North County Outlook - Community newspaper serving Marysville, Arlington, Tulalip, Smokey Point, Lakewood

MSD discusses future of SLCs


Christopher Andersson

Local parent Jane Downey speaks to the Marysville School District board of directors on May 25 in support of keeping Marysville Getchell High School small learning communities intact.

Marysville Getchell High School was designed as four smaller schools, or Small Learning Communities, but the future of those SLCs is now uncertain.

The Marysville School District's board of directors commissioned a study from the Washington Association of School Administrators (WASA) to look at the effectiveness of Getchell's model, and heard the report during a public meeting on May 25.

Their report concludes a hybrid model between SLCs and more traditional high schools would likely work best.

SLCs were an idea popular in the early 2000s, meant to increase student engagement and community spirit by having smaller, more intimate school settings.

Marysville Getchell High School opened in 2010 with the new model, and was specifically built for four SLCs.

While the four SLCs were relatively autonomous at the beginning, the addition of athletics, band, 43 crossover classes and the reduction of some staff have eroded that autonomy.

"The SLCs have slowly moved toward a comprehensive model. It's not completely there, but the trend is certainly moving there," said Alan Burke, WASA official and former superintendent of the Yelm School District.

Burke said that Getchell staff are concerned about the in-between state.

"And this was pretty consistent: staff members are pretty frustrated with what they consider limbo status," and they would prefer a clear, consistent direction, said Burke.

WASA officials did more than 50 interviews with staff, counselors, administration and district-level administration for their study.

"To get perspectives on how the system works from all different levels," said Douglas Kernutt, WASA official and former school superintendent of Centralia School District.

They also looked at data including failure rates, graduation rates, test scores, suspension and discipline data and two surveys.

In terms of budget, Marysville staff estimated that they could save about $880,000 per year if Getchell was a traditional comprehensive high school.

WASA officials said that estimate was conservative, and their prediction was closer to just over a million.

Local parents said that budget shouldn't necessarily be the only deciding factor.

"Just because a particular change would save money in the overall budget, that doesn't mean it is the best decision to make," said parent Jane Downey.

Pete Lundberg, School Board president, agreed that the bottom line is not necessarily the end goal.

"Money is not the only factor in deciding what we do. We truly have to decide what is best for all the kids in the district," he said.

WASA officials said that there are some inequity problems as well.

There are gender imbalances between the schools, as well as differences between the free and reduced lunch rates between Getchell's SLCs and between Getchell and other schools.

ISC and the Bio-Med Academy in particular "have fewer students in poverty, with IEPs [a plan written for a student eligible for special education], with a significant number of disciplinary referrals, who earn D and F grades, do not attend college, score poorly on standardized test scores and record high rates of absenteeism," said WASA's report.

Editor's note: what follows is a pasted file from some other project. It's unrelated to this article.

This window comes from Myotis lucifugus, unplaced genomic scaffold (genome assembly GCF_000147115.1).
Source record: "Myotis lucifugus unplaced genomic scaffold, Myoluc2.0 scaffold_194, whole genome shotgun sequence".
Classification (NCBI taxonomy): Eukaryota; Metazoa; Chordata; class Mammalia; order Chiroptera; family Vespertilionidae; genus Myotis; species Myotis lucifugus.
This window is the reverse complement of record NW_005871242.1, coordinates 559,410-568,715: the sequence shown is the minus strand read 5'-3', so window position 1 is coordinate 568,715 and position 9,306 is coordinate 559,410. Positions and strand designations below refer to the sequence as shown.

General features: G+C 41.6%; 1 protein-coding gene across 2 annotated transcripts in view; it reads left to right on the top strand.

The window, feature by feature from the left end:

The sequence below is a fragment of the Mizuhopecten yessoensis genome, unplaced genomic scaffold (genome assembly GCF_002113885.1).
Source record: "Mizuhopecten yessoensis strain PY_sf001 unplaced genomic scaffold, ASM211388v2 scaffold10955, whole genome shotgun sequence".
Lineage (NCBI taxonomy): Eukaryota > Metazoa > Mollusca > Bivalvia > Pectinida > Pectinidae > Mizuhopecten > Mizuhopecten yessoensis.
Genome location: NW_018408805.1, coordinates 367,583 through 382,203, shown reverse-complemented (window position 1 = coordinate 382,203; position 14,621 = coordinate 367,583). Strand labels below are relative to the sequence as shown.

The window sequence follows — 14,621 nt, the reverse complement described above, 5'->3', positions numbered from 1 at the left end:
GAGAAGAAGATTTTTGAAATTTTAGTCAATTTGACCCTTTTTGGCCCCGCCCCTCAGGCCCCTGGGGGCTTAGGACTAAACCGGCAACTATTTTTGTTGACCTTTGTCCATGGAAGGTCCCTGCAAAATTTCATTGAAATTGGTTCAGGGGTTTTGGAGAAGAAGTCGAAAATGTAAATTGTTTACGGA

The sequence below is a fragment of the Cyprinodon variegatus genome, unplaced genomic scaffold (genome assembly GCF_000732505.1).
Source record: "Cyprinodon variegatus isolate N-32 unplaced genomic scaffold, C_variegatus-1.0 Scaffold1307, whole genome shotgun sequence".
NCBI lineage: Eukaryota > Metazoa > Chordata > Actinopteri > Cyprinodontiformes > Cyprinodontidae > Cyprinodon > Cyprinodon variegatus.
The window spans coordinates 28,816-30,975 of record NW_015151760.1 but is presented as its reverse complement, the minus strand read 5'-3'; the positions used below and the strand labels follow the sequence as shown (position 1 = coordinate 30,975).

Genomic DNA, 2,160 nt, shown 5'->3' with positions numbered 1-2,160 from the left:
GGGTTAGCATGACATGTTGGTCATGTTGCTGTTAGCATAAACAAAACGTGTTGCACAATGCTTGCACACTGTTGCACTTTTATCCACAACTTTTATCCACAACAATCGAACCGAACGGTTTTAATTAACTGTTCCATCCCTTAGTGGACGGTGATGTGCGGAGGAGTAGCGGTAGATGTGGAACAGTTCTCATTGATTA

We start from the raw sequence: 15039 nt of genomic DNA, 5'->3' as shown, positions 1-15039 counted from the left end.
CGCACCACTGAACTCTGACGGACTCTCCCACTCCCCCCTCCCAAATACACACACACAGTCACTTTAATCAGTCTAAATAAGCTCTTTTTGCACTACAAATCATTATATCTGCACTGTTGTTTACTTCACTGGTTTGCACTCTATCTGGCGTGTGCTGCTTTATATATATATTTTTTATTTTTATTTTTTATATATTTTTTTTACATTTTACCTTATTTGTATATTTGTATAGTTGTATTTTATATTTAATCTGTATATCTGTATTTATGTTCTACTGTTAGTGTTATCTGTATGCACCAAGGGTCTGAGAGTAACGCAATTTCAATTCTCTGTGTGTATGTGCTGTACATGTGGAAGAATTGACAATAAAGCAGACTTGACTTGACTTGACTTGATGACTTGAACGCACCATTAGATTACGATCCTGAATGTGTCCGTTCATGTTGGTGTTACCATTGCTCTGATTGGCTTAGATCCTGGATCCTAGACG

Those are also the SLCs that reported the highest satisfaction with the current model, according to the report.

Burke said staff were largely divided on SLCs.

"You'll see many staff feel strongly in the philosophy and what goes on. Others are less supportive, and they're pretty clear in that," he said.

In total, Getchell's students haven't scored better than expected on test scores.

"We haven't had significant improvements in achievement between MG and M-P if you measure that in standardized test scores," said Burke.

"A couple of the schools do well, but if you look at the whole school together, there's issues," he said.

Downey, who has had two kids graduate from Getchell, said that the SLC model has helped them though.

"They would not have had the level of success they did if they had attended a more traditional comprehensive high school," she said.

An educator herself, Downey said she is familiar with studies that show district's have little control over many factors which correlate with success, such as economic status, but they can make the structures of their school help students feel connected.

"Many studies have concluded that when students are connected to their schools at various levels, student success goes up," she said.

WASA officials also note that students in Getchell probably need a bigger diversity of class selection and that the building was simply not built to be a comprehensive school. It would likely require bond funding to change into one, they said.

The school board plans to discuss the study during their May 30 meeting and superintendent Becky Berg plans to submit a recommendation by June 19 to the board.

On June 19 the board plans to take action (either approving or rejecting) that recommendation.

WASA's full report and more information about this discussion is available at


Reader Comments

Quil Ceda Village - Favorite Neighborhood Stores

Powered by ROAR Online Publication Software from Lions Light Corporation
© Copyright 2018